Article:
Date of Award
Master of Science (MS)
John R. Mecikalski
Dust storms--United States--Simulation methods., Soil moisture--Remote sensing., Vegetation greenness--Remote sensing., Air quality.
Strong winds and dry surface conditions result in frequent occurrence of dusty conditions in the Southwestern United States (SW US) causing degraded air quality and harmful health effects. The Weather Research and Forecasting with Chemistry (WRF-Chem) model is often used to forecast such events. Biases in specifications of soil moisture and vegetation cover in the land surface component for initialization of WRF-Chem can result in systematic errors in forecasts. This study examines how WRF-Chem dust forecasts for the SW US can be improved through better prescriptions of soil and vegetation for the following cases: 27 April 2014, 23 March 2017, and 17 April 2018. Simulations of these events using the Global Forecast System (GFS) were compared against a set of simulations that used NASA Land Information System (LIS) and NESDIS green vegetation fraction (GVF) products to specify soil moisture and vegetation. Intercomparison with observations show that specification of vegetation and soil moisture improved dust forecasts with the latter having a larger impact.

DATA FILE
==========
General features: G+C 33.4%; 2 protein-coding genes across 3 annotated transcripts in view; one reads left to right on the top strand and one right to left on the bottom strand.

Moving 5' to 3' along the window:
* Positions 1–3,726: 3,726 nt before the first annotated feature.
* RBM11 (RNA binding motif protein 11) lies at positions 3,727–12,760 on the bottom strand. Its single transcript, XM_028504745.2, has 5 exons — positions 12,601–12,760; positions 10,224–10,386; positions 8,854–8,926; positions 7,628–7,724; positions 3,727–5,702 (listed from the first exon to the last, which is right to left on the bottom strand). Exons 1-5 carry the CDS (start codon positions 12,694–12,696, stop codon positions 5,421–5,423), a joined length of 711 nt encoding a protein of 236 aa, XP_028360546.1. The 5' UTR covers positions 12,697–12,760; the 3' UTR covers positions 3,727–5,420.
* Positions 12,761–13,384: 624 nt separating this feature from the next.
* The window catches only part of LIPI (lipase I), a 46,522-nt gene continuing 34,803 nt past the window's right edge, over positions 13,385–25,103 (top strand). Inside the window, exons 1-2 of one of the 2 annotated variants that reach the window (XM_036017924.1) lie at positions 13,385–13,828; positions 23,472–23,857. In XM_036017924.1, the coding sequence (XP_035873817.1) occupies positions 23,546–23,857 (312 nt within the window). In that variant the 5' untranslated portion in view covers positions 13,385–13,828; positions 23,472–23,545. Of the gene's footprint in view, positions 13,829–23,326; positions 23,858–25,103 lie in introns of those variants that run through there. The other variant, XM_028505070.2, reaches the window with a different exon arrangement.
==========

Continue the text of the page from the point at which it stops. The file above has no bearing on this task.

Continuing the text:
Burrows, Erica, "Evaluating the impact of land surface properties on simulated dust emissions and air quality" (2020). Theses. 314.